Microsoft To Launch 64-Bit Windows Server 2003 at WinHEC
Unlike the existing 64-bit version designed for Intel's Itanium, the 64-bit versions coming out this spring will support both existing 32-bit and 64-bit applications and show considerable performance improvements in select applications such as databases.
Microsoft is readying the launch of its long-awaited Windows Server 2003 x64 editions next month at its annual conference for hardware developers.
Windows Server 2003 x64 server and Windows XP Professional x64 editions were released to manufacturing this week, Microsoft said. At an Intel 64-bit Xeon event in San Francisco on Tuesday, Andy Lees, corporate vice president of server and tools business at Microsoft, said the official introduction of the 64-bit extended editions would be at the Windows Hardware Engineering Conference (HEC) 2005 in Seattle in late April.
Unlike the existing 64-bit version designed for Intel's Itanium, the 64-bit versions coming out this spring will support both existing 32-bit and 64-bit applications and show considerable performance improvements in select applications such as databases. This will enable more customers to integrate existing 32-bit applications and experiment with 64-bit computing on the same platform.
"We're in the final stages of completing that offering," Lees said. "We're making sure we take all of the ISVs with us [and] we'll be announcing a raft of people making full 64-bit versions of their applications available. The fact that you're fully compatible with 32-bit [offers] massive improvements in price/performance."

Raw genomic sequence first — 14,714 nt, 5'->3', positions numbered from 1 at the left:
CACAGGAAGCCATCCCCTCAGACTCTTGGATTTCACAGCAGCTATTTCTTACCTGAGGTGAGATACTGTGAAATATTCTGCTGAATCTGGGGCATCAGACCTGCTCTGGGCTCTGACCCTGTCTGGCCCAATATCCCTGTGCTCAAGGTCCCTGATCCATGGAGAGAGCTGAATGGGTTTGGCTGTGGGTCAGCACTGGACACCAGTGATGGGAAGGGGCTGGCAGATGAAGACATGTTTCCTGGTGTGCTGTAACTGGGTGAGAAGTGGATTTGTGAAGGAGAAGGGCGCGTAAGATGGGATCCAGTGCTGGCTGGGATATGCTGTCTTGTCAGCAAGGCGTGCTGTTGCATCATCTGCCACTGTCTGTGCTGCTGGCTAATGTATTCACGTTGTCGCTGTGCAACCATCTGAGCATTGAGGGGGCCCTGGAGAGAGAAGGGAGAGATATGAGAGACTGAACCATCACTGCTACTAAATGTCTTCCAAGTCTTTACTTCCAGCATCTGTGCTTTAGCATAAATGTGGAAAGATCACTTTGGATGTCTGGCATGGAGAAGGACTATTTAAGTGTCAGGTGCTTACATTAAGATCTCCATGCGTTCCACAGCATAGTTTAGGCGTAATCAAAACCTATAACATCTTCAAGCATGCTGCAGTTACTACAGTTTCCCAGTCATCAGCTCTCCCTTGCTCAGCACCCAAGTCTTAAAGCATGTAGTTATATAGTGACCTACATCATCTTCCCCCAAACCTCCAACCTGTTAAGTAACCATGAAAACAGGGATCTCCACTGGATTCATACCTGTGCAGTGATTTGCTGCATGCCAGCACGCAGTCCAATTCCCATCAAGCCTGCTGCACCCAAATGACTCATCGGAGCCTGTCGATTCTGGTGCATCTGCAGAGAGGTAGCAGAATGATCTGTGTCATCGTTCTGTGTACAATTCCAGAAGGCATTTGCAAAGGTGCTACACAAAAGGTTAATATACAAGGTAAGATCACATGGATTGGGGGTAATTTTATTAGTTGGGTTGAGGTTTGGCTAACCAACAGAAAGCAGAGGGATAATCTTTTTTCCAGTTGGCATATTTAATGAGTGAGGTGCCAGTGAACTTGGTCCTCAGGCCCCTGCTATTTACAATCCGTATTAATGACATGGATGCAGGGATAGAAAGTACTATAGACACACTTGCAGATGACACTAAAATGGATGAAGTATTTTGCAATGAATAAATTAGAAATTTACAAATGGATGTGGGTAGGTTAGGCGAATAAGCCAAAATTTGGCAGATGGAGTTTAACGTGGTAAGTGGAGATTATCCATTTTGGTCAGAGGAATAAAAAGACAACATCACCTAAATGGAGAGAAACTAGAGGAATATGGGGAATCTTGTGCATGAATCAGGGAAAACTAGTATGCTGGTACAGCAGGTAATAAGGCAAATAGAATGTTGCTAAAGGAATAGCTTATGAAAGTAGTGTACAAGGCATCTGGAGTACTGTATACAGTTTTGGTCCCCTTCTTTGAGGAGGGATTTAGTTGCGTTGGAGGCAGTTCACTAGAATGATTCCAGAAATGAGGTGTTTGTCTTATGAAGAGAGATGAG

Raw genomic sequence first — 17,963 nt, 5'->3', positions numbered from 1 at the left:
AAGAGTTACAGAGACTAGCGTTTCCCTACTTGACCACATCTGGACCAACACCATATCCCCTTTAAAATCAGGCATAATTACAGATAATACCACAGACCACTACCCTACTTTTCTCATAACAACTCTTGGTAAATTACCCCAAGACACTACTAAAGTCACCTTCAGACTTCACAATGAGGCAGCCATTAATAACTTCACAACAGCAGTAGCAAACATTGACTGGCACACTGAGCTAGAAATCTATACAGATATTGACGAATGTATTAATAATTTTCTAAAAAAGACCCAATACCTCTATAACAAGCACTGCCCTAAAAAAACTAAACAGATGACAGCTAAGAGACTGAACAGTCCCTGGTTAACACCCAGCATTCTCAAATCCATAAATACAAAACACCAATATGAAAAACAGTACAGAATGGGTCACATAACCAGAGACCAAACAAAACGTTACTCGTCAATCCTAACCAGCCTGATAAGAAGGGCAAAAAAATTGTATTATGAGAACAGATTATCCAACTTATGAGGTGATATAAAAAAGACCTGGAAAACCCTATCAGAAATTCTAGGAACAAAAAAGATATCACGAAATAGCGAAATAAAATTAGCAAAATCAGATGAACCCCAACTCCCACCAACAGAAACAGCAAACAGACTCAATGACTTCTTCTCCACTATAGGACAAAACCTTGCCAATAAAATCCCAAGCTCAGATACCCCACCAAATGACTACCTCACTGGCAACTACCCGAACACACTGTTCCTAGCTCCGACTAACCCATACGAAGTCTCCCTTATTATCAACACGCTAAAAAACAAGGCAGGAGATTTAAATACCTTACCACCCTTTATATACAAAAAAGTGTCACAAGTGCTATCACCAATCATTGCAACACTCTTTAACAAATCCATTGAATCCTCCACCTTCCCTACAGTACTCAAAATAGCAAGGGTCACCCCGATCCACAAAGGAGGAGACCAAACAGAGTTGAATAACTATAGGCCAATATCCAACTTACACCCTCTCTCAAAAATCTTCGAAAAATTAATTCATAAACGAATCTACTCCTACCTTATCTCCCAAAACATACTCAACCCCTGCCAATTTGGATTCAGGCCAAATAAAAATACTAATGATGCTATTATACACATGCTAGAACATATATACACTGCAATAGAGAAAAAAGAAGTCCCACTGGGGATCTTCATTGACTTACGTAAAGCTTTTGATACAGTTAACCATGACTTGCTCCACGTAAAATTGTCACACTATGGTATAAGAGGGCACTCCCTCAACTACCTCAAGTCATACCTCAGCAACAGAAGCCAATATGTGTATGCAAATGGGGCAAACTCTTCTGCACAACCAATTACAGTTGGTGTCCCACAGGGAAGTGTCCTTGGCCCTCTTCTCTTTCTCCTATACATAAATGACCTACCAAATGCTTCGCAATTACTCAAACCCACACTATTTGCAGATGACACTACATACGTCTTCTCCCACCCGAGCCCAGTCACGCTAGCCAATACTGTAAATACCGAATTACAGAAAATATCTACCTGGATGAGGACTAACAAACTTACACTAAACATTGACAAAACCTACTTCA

Microsoft announced the release candidate of the Windows server x64 code in February. The company originally expected to ship the software in 2004.
Further out, Microsoft will also support Intel's forthcoming dual-core technology. The combination of Intel technologies will make Windows perform on par with a Unix operating system, Lees said.
"The addition of 64-bit and dual-core [is like] putting turbo charger or supercharger [capabilities into Windows]," he said. "It takes Windows server computing into the data center."
Microsoft also plans to offer native 64-bit capabilities in its next round of applications including SQL Server in 2005 and the Windows Longhorn client, Exchange Server 12, Commerce Server 2006, Host Integration Server 2006 and the next versions of Microsoft Operations Manager and Virtual Server in 2006.
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